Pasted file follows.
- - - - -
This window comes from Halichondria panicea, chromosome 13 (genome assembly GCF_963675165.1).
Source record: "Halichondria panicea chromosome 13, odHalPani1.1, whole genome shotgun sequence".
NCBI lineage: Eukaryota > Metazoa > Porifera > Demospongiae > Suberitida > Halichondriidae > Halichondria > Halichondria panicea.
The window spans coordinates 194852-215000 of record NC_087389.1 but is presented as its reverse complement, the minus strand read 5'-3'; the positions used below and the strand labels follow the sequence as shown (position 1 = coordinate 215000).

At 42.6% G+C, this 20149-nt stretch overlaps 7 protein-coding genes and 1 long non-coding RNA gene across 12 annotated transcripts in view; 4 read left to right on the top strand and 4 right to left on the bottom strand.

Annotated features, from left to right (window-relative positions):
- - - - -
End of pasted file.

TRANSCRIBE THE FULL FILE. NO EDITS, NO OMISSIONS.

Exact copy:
This window comes from Halichondria panicea, chromosome 13 (genome assembly GCF_963675165.1).
Source record: "Halichondria panicea chromosome 13, odHalPani1.1, whole genome shotgun sequence".
NCBI lineage: Eukaryota > Metazoa > Porifera > Demospongiae > Suberitida > Halichondriidae > Halichondria > Halichondria panicea.
The window spans coordinates 194852-215000 of record NC_087389.1 but is presented as its reverse complement, the minus strand read 5'-3'; the positions used below and the strand labels follow the sequence as shown (position 1 = coordinate 215000).

At 42.6% G+C, this 20149-nt stretch overlaps 7 protein-coding genes and 1 long non-coding RNA gene across 12 annotated transcripts in view; 4 read left to right on the top strand and 4 right to left on the bottom strand.

Annotated features, from left to right (window-relative positions):